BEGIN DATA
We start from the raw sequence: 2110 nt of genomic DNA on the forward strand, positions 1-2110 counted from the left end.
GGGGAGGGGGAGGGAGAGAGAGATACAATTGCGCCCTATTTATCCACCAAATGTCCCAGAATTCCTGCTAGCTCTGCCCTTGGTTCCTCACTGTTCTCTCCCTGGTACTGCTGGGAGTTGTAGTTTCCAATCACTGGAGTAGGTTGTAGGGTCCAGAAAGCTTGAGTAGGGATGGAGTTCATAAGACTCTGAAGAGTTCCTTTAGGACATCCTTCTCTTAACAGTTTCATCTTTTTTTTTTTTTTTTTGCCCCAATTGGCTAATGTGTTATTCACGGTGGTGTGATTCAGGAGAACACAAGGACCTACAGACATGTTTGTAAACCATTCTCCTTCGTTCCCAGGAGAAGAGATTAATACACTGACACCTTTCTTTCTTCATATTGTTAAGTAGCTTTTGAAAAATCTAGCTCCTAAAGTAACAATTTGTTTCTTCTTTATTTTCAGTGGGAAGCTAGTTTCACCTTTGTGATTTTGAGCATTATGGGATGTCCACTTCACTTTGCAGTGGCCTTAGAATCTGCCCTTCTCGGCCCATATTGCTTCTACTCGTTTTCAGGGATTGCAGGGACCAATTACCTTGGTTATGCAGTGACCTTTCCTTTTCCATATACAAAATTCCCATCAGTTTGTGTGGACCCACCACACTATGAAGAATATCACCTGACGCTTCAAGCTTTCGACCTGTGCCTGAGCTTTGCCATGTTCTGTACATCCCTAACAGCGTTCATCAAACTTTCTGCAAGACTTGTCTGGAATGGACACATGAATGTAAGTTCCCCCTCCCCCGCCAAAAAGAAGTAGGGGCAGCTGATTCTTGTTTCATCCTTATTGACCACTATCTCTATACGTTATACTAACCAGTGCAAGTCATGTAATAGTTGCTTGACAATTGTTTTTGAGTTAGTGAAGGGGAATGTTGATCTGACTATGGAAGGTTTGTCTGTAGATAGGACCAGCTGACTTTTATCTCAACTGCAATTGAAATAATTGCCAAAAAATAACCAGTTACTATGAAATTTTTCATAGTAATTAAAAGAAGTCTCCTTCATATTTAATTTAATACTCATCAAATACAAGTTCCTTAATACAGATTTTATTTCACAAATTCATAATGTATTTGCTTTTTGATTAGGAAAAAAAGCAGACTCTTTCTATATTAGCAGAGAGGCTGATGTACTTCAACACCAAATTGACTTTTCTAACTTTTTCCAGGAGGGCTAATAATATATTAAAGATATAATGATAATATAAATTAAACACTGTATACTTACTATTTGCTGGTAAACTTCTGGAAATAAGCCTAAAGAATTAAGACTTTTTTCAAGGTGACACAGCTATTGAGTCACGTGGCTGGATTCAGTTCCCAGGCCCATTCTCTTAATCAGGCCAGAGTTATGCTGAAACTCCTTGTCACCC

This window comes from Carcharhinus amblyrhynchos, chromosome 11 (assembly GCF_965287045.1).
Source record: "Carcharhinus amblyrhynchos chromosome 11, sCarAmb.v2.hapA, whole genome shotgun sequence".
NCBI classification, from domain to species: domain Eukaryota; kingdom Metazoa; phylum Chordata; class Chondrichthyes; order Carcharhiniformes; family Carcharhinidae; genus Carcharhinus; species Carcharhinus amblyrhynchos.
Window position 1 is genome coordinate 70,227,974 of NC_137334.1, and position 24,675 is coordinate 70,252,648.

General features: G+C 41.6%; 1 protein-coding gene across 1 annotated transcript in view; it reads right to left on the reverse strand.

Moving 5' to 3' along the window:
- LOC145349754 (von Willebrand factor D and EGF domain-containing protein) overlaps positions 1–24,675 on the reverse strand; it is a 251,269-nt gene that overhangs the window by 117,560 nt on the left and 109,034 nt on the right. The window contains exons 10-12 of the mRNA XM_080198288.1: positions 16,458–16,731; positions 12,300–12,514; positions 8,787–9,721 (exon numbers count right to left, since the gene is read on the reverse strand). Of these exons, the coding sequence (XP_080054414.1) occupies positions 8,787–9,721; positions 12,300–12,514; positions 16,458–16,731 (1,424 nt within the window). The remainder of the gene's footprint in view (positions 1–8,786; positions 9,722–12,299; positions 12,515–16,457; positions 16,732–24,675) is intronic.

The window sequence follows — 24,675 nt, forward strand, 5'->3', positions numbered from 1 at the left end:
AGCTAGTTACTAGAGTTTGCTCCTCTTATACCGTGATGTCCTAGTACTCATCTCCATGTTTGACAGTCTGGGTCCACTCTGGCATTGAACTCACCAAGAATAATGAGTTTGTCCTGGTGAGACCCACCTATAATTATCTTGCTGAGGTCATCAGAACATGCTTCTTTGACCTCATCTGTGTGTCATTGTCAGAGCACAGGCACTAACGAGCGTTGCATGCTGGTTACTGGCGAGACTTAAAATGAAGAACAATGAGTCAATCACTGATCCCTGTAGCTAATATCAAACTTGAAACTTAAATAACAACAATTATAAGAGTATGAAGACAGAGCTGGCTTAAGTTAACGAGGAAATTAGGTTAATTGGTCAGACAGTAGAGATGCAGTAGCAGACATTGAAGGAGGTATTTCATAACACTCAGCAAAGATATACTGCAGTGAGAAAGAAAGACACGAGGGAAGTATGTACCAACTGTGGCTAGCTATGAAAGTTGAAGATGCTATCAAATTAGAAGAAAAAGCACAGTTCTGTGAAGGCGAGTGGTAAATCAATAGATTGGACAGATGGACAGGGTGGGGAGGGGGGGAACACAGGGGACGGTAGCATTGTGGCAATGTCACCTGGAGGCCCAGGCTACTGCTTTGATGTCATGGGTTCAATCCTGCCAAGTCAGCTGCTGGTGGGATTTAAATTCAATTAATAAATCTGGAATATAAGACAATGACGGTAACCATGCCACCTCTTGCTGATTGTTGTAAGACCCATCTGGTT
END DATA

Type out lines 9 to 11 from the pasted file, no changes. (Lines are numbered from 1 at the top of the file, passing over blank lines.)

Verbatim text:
- LOC145349754 (von Willebrand factor D and EGF domain-containing protein) overlaps positions 1–24,675 on the reverse strand; it is a 251,269-nt gene that overhangs the window by 117,560 nt on the left and 109,034 nt on the right. The window contains exons 10-12 of the mRNA XM_080198288.1: positions 16,458–16,731; positions 12,300–12,514; positions 8,787–9,721 (exon numbers count right to left, since the gene is read on the reverse strand). Of these exons, the coding sequence (XP_080054414.1) occupies positions 8,787–9,721; positions 12,300–12,514; positions 16,458–16,731 (1,424 nt within the window). The remainder of the gene's footprint in view (positions 1–8,786; positions 9,722–12,299; positions 12,515–16,457; positions 16,732–24,675) is intronic.

The window sequence follows — 24,675 nt, forward strand, 5'->3', positions numbered from 1 at the left end:
AGCTAGTTACTAGAGTTTGCTCCTCTTATACCGTGATGTCCTAGTACTCATCTCCATGTTTGACAGTCTGGGTCCACTCTGGCATTGAACTCACCAAGAATAATGAGTTTGTCCTGGTGAGACCCACCTATAATTATCTTGCTGAGGTCATCAGAACATGCTTCTTTGACCTCATCTGTGTGTCATTGTCAGAGCACAGGCACTAACGAGCGTTGCATGCTGGTTACTGGCGAGACTTAAAATGAAGAACAATGAGTCAATCACTGATCCCTGTAGCTAATATCAAACTTGAAACTTAAATAACAACAATTATAAGAGTATGAAGACAGAGCTGGCTTAAGTTAACGAGGAAATTAGGTTAATTGGTCAGACAGTAGAGATGCAGTAGCAGACATTGAAGGAGGTATTTCATAACACTCAGCAAAGATATACTGCAGTGAGAAAGAAAGACACGAGGGAAGTATGTACCAACTGTGGCTAGCTATGAAAGTTGAAGATGCTATCAAATTAGAAGAAAAAGCACAGTTCTGTGAAGGCGAGTGGTAAATCAATAGATTGGACAGATGGACAGGGTGGGGAGGGGGGGAACACAGGGGACGGTAGCATTGTGGCAATGTCACCTGGAGGCCCAGGCTACTGCTTTGATGTCATGGGTTCAATCCTGCCAAGTCAGCTGCTGGTGGGATTTAAATTCAATTAATAAATCTGGAATATAAGACAATGACGGTAACCATGCCACCTCTTGCTGATTGTTGTAAGACCCATCTGGTT